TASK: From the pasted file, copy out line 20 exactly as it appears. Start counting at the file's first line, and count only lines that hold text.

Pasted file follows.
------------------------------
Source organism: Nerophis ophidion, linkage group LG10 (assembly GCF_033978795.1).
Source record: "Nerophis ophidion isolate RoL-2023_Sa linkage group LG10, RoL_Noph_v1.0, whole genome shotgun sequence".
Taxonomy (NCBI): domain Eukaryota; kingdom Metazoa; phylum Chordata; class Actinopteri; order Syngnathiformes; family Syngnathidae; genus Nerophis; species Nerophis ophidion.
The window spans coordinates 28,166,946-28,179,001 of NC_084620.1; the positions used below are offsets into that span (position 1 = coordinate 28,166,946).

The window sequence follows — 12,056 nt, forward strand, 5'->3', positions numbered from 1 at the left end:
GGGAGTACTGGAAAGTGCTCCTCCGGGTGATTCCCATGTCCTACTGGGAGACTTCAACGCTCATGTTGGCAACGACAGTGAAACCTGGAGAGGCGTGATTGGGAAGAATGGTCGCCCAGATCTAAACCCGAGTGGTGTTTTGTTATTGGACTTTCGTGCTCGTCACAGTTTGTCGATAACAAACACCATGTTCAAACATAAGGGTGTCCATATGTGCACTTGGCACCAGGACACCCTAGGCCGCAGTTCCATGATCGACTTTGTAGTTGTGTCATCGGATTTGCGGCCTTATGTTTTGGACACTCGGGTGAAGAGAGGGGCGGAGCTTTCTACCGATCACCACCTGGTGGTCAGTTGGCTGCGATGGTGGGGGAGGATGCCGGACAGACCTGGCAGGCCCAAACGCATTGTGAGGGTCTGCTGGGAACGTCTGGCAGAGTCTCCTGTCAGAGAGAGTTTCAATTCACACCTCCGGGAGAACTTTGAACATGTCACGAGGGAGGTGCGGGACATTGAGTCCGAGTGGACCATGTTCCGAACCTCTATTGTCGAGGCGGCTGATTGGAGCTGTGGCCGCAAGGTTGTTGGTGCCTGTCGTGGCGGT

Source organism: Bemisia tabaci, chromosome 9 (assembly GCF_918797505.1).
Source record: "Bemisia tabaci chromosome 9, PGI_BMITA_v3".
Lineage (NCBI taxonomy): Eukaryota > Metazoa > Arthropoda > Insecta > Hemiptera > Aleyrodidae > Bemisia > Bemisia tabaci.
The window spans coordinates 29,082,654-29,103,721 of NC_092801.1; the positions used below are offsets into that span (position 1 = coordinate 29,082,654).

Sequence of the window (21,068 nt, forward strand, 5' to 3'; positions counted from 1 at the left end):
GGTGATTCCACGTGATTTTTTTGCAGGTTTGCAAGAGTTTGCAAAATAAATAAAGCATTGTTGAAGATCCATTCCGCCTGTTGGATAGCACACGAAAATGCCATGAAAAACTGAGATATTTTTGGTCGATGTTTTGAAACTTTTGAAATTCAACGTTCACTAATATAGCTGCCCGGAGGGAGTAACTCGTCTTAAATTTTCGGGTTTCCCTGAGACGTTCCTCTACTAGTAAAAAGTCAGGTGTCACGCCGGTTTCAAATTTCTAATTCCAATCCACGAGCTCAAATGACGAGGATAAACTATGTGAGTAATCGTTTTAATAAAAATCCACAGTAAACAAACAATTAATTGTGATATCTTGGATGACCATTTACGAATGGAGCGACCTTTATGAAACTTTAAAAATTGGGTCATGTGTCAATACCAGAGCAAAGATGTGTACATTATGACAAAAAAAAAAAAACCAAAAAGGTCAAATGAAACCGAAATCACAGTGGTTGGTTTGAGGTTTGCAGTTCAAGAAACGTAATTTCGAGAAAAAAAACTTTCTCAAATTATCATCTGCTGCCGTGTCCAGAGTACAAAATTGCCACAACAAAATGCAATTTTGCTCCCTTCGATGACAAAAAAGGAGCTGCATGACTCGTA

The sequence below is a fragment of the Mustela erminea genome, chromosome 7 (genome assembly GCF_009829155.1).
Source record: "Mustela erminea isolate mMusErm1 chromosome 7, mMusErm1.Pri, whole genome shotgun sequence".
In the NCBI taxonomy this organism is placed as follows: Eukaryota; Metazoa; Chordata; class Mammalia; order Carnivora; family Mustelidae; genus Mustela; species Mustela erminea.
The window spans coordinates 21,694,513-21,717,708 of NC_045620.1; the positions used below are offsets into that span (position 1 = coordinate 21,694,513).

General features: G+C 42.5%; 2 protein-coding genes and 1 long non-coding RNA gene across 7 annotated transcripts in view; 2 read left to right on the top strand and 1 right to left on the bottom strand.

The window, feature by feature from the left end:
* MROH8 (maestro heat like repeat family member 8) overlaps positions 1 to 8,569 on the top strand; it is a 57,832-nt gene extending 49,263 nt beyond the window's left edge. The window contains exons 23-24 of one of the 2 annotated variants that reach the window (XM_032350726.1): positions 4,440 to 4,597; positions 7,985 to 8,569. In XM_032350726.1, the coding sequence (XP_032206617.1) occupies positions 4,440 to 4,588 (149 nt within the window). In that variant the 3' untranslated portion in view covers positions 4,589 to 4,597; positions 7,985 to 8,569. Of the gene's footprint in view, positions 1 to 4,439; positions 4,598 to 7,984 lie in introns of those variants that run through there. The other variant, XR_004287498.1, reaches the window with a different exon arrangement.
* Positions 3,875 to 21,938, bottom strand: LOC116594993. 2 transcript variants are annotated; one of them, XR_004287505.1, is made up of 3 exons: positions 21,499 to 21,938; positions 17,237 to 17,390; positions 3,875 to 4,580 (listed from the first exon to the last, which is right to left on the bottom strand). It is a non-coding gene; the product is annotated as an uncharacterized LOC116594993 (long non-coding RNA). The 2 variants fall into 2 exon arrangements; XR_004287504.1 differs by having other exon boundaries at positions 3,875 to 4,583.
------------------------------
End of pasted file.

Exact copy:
* Positions 3,875 to 21,938, bottom strand: LOC116594993. 2 transcript variants are annotated; one of them, XR_004287505.1, is made up of 3 exons: positions 21,499 to 21,938; positions 17,237 to 17,390; positions 3,875 to 4,580 (listed from the first exon to the last, which is right to left on the bottom strand). It is a non-coding gene; the product is annotated as an uncharacterized LOC116594993 (long non-coding RNA). The 2 variants fall into 2 exon arrangements; XR_004287504.1 differs by having other exon boundaries at positions 3,875 to 4,583.